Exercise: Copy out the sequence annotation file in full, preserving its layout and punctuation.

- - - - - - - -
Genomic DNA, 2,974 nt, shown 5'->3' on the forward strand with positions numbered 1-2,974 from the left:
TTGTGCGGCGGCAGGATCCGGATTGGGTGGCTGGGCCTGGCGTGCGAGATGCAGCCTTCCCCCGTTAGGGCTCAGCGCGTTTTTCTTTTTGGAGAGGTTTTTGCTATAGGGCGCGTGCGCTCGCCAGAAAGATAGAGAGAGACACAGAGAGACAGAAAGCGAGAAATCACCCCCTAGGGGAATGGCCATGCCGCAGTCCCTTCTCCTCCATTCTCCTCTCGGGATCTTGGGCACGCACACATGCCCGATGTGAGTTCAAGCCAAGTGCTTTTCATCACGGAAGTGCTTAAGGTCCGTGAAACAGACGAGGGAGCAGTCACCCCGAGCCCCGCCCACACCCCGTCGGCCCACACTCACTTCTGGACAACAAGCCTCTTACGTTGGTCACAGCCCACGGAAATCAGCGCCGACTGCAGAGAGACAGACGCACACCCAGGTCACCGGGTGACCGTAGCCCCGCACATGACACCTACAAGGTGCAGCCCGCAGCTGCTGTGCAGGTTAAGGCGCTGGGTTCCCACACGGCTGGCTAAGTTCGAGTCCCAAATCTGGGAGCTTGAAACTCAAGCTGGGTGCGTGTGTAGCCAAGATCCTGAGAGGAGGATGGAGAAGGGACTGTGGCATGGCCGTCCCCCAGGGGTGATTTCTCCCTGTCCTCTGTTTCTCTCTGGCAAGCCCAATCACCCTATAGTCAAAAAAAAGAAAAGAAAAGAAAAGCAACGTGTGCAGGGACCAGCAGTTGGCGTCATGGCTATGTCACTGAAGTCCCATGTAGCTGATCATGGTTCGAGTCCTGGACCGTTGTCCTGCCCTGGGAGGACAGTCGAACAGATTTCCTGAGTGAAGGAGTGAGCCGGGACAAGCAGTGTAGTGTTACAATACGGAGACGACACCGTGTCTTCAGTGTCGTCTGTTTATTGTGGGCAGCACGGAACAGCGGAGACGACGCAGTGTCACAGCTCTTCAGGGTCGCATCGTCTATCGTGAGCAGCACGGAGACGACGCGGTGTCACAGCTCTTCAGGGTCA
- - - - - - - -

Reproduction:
Genomic DNA, 2,974 nt, shown 5'->3' on the forward strand with positions numbered 1-2,974 from the left:
TTGTGCGGCGGCAGGATCCGGATTGGGTGGCTGGGCCTGGCGTGCGAGATGCAGCCTTCCCCCGTTAGGGCTCAGCGCGTTTTTCTTTTTGGAGAGGTTTTTGCTATAGGGCGCGTGCGCTCGCCAGAAAGATAGAGAGAGACACAGAGAGACAGAAAGCGAGAAATCACCCCCTAGGGGAATGGCCATGCCGCAGTCCCTTCTCCTCCATTCTCCTCTCGGGATCTTGGGCACGCACACATGCCCGATGTGAGTTCAAGCCAAGTGCTTTTCATCACGGAAGTGCTTAAGGTCCGTGAAACAGACGAGGGAGCAGTCACCCCGAGCCCCGCCCACACCCCGTCGGCCCACACTCACTTCTGGACAACAAGCCTCTTACGTTGGTCACAGCCCACGGAAATCAGCGCCGACTGCAGAGAGACAGACGCACACCCAGGTCACCGGGTGACCGTAGCCCCGCACATGACACCTACAAGGTGCAGCCCGCAGCTGCTGTGCAGGTTAAGGCGCTGGGTTCCCACACGGCTGGCTAAGTTCGAGTCCCAAATCTGGGAGCTTGAAACTCAAGCTGGGTGCGTGTGTAGCCAAGATCCTGAGAGGAGGATGGAGAAGGGACTGTGGCATGGCCGTCCCCCAGGGGTGATTTCTCCCTGTCCTCTGTTTCTCTCTGGCAAGCCCAATCACCCTATAGTCAAAAAAAAGAAAAGAAAAGAAAAGCAACGTGTGCAGGGACCAGCAGTTGGCGTCATGGCTATGTCACTGAAGTCCCATGTAGCTGATCATGGTTCGAGTCCTGGACCGTTGTCCTGCCCTGGGAGGACAGTCGAACAGATTTCCTGAGTGAAGGAGTGAGCCGGGACAAGCAGTGTAGTGTTACAATACGGAGACGACACCGTGTCTTCAGTGTCGTCTGTTTATTGTGGGCAGCACGGAACAGCGGAGACGACGCAGTGTCACAGCTCTTCAGGGTCGCATCGTCTATCGTGAGCAGCACGGAGACGACGCGGTGTCACAGCTCTTCAGGGTCA